Diana Ejaita

I’m Pregnant and Worried About Losing Myself

Sharing my body has sparked an identity crisis

Roo Nesmith
Published in
6 min readOct 25, 2023


I’m currently pregnant with my first child and, while I’m over-the-moon and can’t wait to meet the little freeloading stranger who’s been squatting in my womb the last several months, I am admittedly overwhelmed with the experience.

I’m in my mid-thirties and this pregnancy was wanted, it’s not like it came as a surprise or even at an inopportune time.

I spent my twenties and early thirties doing, more or less, exactly what I wanted to do: chasing my dreams in New York, traveling, creating, experimenting, and stocking up on life experiences. I had an entire phase of my life that my friends and cousins who settled down early and never left our home town won’t ever know. I don’t mean this in a braggy way — I don’t think they necessarily feel like they missed out on anything, I think getting the hell out of Dodge was never really on their radar.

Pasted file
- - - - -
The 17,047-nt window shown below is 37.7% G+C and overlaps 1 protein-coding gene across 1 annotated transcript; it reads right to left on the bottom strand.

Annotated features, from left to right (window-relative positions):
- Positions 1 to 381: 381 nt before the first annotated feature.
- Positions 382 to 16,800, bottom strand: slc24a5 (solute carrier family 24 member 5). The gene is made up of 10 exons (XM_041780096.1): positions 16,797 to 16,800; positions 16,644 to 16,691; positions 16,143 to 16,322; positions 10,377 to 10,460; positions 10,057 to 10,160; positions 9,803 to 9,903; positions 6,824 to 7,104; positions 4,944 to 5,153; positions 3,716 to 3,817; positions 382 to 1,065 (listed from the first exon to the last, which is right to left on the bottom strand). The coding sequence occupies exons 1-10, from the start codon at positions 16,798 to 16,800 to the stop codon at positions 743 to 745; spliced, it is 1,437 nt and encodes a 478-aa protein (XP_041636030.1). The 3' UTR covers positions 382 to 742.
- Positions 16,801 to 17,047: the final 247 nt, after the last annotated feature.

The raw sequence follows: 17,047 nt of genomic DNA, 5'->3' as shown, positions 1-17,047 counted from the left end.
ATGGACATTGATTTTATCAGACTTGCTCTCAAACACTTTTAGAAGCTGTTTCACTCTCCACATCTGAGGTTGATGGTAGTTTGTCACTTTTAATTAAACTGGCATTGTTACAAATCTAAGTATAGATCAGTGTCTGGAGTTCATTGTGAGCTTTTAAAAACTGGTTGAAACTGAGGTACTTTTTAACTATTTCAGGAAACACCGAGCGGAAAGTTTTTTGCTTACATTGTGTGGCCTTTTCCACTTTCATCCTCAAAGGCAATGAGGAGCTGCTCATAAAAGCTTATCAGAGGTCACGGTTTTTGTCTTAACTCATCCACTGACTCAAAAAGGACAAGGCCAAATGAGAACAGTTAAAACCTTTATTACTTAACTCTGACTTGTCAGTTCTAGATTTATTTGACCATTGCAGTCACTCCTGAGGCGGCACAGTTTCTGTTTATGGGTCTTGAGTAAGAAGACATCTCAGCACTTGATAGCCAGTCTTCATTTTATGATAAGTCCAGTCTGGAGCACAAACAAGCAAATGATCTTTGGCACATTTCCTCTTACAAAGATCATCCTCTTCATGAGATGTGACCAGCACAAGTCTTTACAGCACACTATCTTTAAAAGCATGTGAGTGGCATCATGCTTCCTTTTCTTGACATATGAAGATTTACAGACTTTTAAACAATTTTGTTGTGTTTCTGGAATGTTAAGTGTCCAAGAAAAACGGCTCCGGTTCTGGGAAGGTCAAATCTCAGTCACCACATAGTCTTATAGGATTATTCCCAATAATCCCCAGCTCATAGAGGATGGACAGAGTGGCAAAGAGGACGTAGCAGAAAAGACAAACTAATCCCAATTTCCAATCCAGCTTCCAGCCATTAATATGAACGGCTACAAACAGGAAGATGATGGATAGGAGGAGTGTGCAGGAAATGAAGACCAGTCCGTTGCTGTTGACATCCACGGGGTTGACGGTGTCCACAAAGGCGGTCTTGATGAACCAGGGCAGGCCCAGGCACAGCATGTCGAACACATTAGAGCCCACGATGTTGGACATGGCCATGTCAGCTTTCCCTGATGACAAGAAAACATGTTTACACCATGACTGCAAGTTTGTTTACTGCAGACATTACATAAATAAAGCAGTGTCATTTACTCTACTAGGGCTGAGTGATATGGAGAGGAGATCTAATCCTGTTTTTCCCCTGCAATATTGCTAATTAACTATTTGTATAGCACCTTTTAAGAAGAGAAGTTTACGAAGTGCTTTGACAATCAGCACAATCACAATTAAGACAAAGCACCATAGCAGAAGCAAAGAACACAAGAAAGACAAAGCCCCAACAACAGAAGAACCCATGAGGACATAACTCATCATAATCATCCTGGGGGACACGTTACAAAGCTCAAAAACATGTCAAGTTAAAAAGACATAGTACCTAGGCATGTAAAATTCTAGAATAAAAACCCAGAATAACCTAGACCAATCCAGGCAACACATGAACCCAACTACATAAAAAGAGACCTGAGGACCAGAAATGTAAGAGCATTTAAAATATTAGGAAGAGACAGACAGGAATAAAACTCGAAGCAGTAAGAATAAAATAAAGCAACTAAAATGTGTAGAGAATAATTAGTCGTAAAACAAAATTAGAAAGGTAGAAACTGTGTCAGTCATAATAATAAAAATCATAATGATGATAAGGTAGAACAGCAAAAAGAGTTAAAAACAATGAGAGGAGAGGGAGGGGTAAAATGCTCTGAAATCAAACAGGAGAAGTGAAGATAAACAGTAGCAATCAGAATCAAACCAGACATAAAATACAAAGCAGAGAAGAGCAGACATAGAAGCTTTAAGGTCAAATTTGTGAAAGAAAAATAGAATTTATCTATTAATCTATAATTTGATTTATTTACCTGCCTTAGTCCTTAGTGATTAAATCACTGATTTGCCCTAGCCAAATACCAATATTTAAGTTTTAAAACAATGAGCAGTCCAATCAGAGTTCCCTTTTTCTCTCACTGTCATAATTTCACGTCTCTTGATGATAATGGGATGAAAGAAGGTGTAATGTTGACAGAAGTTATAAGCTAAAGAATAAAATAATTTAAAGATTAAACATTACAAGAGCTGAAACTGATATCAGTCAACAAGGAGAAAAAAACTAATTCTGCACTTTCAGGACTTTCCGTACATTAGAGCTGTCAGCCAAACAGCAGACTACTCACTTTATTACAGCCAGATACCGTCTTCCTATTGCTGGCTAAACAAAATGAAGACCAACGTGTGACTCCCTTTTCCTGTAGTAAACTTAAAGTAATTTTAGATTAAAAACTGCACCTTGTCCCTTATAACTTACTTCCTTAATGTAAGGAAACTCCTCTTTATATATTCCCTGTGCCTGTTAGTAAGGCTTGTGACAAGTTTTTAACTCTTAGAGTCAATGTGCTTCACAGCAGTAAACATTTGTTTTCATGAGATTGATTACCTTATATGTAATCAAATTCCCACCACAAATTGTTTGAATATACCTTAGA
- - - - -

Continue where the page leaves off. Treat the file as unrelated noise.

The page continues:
But that doesn’t change the fact that I feel very fortunate for the decade I spent getting to really know myself before being (somewhat) ready to share my body and my life with a child. I’ve gone through multiple iterations, shed layers upon layers, and have grown a lot. I don’t think you ever stop evolving, but I feel much more fully formed at this point than I did five or ten years ago. Part of me feels like I got to have my cake and, now that I’m having a child, eat it too. The cake, not the baby.

I’m not incredibly wealthy and I’ve never owned a home, but I’m lucky enough to have what I need (and much that I don’t) and to have squirreled away some savings. I grew up in a family of doctors and lawyers who have always seemed somewhat concerned about me: the wayward black sheep. The freelancing jack of all trades. But I haven’t lived paycheck-to-paycheck in several years and, while the ripple effect of the WGA and SAG-Aftra strikes definitely dented my income streams, I was able to lean on the funds I’ve accrued, my assorted skills outside the industry, and my wonderful husband to make it out unscathed. We’re comfortable and I am very grateful for that.

We were living in Costa Rica when we found out I’m pregnant. Like I said, it wasn’t a total surprise — we’re aware of the birds and the bees— but it did…



Roo Nesmith
Human Parts

Writer, designer, and existential spiralist. A little lost and a lotta weird. Here in hopes of making at least one of us feel less alone.